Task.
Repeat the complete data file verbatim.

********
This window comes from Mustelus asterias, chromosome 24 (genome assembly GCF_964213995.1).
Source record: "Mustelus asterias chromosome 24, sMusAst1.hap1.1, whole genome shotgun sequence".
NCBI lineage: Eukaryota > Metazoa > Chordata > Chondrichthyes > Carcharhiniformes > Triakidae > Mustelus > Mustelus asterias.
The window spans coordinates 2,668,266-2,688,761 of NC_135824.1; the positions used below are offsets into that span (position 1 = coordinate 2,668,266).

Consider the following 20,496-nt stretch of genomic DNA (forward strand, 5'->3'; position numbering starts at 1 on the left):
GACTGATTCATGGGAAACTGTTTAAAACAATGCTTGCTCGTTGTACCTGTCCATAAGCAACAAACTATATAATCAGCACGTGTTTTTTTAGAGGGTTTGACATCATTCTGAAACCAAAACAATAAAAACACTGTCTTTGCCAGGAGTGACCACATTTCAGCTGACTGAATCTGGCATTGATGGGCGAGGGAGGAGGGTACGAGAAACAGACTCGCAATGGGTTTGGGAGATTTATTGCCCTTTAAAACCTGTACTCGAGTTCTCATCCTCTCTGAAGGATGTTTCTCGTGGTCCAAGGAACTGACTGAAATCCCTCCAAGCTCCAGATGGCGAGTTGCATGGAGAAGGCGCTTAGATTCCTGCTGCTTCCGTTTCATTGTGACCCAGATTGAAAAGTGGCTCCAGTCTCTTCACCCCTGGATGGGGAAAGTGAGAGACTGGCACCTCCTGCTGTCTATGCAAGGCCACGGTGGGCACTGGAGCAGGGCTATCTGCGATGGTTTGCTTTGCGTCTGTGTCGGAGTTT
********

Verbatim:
This window comes from Mustelus asterias, chromosome 24 (genome assembly GCF_964213995.1).
Source record: "Mustelus asterias chromosome 24, sMusAst1.hap1.1, whole genome shotgun sequence".
NCBI lineage: Eukaryota > Metazoa > Chordata > Chondrichthyes > Carcharhiniformes > Triakidae > Mustelus > Mustelus asterias.
The window spans coordinates 2,668,266-2,688,761 of NC_135824.1; the positions used below are offsets into that span (position 1 = coordinate 2,668,266).

Consider the following 20,496-nt stretch of genomic DNA (forward strand, 5'->3'; position numbering starts at 1 on the left):
GACTGATTCATGGGAAACTGTTTAAAACAATGCTTGCTCGTTGTACCTGTCCATAAGCAACAAACTATATAATCAGCACGTGTTTTTTTAGAGGGTTTGACATCATTCTGAAACCAAAACAATAAAAACACTGTCTTTGCCAGGAGTGACCACATTTCAGCTGACTGAATCTGGCATTGATGGGCGAGGGAGGAGGGTACGAGAAACAGACTCGCAATGGGTTTGGGAGATTTATTGCCCTTTAAAACCTGTACTCGAGTTCTCATCCTCTCTGAAGGATGTTTCTCGTGGTCCAAGGAACTGACTGAAATCCCTCCAAGCTCCAGATGGCGAGTTGCATGGAGAAGGCGCTTAGATTCCTGCTGCTTCCGTTTCATTGTGACCCAGATTGAAAAGTGGCTCCAGTCTCTTCACCCCTGGATGGGGAAAGTGAGAGACTGGCACCTCCTGCTGTCTATGCAAGGCCACGGTGGGCACTGGAGCAGGGCTATCTGCGATGGTTTGCTTTGCGTCTGTGTCGGAGTTT